There are few businesses in the United States that have been hurt more by rising fuel costs than the major airlines. For generations, Americans have taken great pride in travel to and from locations all over the world whenever we saw fit. However, in the past two years there has been a remarkable decrease in the numbers of average airline fliers and in recent months, even big business has started to cut back on the numbers of flights their employees and executives book. At the heart of the U.S. airline crisis is the ever rising price of jet fuel which is manufactured from the same crude oil that is turned into gas for our cars and trucks. Like average Americans, major airline companies have been looking for ways to increase their prices because of rising fuel costs, but to date few of these price increase have been able to hold for more than a few days or at the most one week.
High jet fuel costs are dragging the bottom line of all U.S. air carriers to the breaking point and somewhere down the road, something will have to give or these necessary businesses are not going to survive financially. Conservative politicians worked for years to get the U.S. airline industry deregulated and while their ideas of deregulation looked good one paper, once all the U.S. airlines were deregulated, all hell started to break loose within that once strong U.S. industry. In most areas of business, I side with conservative Republicans on deregulation. However, there have been some businesses in the U.S. economy that seem to preform better for the consumer when they are regulated by the government, instead of being thrown into a worldwide marketplace like most other companies.
History has proven that the U.S. airline industry worked much better, years ago, when it was a government regulated industry than when it was deregulated. Today, almost no one says that flying is fun anymore and most people would rather visit the dentist than to go through security and fly on a domestic airline flight these days. While the terrorist attacks against America on September 11th, 2001 did cause the flying public to even hate flying more than before, in reality the flying experience of most regular airline passengers was rated as negative long before 911. Rather than most customers having a feeling of appreciation from the major airlines since deregulation, instead most of the American flying public feels like they are little more than cattle on some airborne flight where they receive little customer appreciation and on most trips they can't wait to get off that plane as soon as possible.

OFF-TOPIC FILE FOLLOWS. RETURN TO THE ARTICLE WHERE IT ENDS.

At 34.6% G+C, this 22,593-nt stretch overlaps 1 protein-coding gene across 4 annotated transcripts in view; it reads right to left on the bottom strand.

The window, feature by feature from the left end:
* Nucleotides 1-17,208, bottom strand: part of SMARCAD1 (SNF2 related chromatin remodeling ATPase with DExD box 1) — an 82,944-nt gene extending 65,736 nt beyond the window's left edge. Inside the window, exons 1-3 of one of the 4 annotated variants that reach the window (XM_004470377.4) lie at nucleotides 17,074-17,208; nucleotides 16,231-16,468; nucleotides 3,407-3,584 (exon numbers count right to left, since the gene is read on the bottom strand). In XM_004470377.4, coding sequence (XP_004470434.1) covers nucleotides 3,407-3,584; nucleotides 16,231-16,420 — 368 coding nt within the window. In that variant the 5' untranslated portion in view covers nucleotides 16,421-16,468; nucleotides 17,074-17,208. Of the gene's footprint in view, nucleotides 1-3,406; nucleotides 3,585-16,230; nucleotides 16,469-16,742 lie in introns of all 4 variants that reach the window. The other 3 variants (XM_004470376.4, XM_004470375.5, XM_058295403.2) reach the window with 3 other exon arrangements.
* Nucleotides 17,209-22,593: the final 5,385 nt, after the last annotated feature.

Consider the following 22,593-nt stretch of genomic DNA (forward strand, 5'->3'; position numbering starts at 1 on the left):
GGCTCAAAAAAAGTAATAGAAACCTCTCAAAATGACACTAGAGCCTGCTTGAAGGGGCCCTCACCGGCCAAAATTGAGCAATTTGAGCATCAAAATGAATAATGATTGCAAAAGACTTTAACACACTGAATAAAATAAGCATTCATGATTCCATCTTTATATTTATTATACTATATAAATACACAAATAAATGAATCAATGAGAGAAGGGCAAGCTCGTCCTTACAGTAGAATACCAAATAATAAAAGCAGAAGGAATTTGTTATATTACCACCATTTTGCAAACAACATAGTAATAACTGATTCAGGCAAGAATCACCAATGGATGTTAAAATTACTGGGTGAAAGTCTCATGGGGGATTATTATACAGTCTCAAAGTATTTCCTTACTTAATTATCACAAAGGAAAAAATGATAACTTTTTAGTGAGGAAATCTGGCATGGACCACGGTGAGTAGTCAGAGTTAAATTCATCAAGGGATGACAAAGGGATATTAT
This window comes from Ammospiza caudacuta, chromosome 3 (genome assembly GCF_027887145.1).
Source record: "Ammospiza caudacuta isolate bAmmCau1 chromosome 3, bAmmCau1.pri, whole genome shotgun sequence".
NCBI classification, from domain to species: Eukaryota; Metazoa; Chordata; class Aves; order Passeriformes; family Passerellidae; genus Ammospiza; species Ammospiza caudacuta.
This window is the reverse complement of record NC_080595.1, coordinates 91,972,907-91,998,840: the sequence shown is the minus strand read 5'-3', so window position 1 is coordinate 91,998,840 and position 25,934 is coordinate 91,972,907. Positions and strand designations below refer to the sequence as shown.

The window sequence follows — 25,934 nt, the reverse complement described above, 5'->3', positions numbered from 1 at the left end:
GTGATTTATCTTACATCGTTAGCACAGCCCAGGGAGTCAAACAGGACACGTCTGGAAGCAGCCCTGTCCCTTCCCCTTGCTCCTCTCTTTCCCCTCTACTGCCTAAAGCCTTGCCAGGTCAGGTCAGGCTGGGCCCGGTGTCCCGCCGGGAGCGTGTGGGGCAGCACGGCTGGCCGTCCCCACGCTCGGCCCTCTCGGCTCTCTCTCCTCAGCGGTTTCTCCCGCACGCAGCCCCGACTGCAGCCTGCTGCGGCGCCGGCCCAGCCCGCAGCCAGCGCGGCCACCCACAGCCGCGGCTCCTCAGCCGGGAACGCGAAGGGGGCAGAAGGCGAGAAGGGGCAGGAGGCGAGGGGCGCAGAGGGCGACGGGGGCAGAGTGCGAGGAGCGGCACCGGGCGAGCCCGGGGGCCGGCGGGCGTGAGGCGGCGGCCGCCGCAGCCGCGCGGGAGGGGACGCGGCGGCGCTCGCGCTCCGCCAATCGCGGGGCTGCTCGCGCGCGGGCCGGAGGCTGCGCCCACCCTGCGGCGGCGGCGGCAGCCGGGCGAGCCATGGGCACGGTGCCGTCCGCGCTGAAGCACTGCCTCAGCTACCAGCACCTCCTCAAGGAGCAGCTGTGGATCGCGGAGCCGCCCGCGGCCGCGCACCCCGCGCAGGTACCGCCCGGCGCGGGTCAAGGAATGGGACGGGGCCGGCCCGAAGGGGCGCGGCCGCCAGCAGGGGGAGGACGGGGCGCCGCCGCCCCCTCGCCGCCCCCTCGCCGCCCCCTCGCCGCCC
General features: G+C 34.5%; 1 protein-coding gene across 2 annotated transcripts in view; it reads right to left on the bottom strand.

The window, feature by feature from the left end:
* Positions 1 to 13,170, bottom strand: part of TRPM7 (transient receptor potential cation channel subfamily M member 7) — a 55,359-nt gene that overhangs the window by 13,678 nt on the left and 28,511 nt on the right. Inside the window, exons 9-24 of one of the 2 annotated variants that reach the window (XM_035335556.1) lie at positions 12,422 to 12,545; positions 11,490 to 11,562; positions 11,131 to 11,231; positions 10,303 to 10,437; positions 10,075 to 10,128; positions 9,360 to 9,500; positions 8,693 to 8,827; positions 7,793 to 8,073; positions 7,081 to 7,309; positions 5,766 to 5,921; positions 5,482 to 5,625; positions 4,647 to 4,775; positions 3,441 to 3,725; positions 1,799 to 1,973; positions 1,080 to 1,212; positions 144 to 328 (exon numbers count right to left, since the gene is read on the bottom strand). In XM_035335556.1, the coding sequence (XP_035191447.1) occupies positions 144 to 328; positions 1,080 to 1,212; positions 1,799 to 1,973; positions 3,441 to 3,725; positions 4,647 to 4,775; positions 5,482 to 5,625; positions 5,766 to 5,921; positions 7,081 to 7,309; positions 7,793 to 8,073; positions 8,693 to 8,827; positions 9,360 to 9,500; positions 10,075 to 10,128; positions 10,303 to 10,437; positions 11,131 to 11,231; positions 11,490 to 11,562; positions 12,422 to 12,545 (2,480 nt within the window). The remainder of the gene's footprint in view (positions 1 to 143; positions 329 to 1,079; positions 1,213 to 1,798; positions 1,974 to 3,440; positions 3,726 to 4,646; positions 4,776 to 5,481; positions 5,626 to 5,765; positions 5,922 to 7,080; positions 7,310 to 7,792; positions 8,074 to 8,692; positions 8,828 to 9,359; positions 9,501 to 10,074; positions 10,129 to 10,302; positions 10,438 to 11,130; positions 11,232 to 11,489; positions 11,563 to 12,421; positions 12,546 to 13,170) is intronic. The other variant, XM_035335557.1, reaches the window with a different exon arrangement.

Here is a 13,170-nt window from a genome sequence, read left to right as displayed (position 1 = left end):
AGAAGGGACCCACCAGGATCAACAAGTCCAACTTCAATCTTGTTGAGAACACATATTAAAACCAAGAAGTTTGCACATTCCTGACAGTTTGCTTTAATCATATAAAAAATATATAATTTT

While most Americans do not want to go to a totally government regulated marketplace, it is time for extreme conservatives to admit to themselves and to everyone else that some industries preform poorly under a strict capitalistic system. In hindsight, it is a proven fact that the U.S. airline industry is not working well under a deregulated environment and something needs to be done in Washington to remedy this problem. When it comes to business, there is no – 'one size fits all'. While most businesses flourish in an open and competitive marketplace, some do not and at the top of that list of companies that preform poorly in a a free market system are American airlines. While some politicians will try and blame all of the problems with U.S. airlines on the current energy crisis, in reality – most U.S. airlines were in trouble long before the price of jet fuel became a big issue and before terrorist attack the U.S. on 911.
Title: Could Airlines Disappear As Fuel Costs Rise?
Written: June 22 2008
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